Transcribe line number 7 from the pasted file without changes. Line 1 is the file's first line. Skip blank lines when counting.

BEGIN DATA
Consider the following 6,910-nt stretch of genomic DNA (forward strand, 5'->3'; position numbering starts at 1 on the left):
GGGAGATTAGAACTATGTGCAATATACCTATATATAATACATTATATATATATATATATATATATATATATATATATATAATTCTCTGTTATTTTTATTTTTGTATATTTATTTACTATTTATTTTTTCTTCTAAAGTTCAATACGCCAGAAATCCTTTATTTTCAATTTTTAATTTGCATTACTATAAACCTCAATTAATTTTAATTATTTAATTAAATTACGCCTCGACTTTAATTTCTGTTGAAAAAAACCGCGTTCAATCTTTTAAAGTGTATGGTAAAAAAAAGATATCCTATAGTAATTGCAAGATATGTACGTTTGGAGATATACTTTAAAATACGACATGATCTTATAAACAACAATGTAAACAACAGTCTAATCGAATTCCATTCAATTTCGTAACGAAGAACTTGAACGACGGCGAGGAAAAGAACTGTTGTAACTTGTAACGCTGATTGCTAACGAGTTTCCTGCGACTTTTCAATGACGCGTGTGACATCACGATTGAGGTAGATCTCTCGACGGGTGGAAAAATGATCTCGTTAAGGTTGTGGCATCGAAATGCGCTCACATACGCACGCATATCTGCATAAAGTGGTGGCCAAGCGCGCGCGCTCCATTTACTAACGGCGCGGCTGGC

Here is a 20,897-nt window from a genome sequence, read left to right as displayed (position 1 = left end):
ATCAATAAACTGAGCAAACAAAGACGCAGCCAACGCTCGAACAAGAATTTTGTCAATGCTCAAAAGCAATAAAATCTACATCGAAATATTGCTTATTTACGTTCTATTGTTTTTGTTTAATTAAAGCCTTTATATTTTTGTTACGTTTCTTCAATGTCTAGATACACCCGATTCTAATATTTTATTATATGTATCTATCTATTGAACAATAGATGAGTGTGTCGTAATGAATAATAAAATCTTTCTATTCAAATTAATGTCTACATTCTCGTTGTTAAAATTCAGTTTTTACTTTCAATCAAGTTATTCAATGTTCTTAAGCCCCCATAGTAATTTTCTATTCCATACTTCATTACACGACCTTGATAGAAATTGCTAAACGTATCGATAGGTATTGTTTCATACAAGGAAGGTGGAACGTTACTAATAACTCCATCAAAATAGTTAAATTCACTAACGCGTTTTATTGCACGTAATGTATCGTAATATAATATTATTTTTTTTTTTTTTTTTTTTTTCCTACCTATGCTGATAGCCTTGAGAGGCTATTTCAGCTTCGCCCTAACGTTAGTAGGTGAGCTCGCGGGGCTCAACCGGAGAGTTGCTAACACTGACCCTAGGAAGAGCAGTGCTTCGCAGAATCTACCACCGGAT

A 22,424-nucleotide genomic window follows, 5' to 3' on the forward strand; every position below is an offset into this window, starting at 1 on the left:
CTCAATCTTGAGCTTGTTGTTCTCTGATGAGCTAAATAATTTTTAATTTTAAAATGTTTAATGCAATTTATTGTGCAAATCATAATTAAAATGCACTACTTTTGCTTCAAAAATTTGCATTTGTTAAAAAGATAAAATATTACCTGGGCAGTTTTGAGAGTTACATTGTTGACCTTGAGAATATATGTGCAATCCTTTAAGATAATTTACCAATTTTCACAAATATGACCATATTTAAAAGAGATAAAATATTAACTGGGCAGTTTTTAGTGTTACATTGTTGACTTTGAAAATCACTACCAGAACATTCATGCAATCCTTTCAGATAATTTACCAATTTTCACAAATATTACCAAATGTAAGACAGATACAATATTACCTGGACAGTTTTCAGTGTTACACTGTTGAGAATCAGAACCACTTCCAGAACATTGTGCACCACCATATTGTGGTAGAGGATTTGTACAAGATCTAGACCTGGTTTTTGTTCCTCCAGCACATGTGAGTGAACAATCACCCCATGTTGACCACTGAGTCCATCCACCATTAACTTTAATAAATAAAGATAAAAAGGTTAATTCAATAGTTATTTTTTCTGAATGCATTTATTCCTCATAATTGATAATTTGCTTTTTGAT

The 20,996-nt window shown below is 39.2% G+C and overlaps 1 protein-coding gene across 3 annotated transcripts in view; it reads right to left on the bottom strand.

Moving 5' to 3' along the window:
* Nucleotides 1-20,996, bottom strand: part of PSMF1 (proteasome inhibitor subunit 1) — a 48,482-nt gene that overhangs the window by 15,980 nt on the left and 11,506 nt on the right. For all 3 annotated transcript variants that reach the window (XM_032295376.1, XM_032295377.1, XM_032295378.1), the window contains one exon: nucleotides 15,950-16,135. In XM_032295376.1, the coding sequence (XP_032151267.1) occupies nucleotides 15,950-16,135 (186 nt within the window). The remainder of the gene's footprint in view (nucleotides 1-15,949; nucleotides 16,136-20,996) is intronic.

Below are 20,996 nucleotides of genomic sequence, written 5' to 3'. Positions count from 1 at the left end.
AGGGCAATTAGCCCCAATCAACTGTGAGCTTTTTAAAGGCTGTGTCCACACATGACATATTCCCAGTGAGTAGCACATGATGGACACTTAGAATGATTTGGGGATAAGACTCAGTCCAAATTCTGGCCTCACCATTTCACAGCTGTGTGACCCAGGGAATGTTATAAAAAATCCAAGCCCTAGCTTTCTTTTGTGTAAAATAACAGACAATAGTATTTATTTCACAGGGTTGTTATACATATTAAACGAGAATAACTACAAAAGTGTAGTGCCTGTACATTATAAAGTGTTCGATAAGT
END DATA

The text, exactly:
The 20,996-nt window shown below is 39.2% G+C and overlaps 1 protein-coding gene across 3 annotated transcripts in view; it reads right to left on the bottom strand.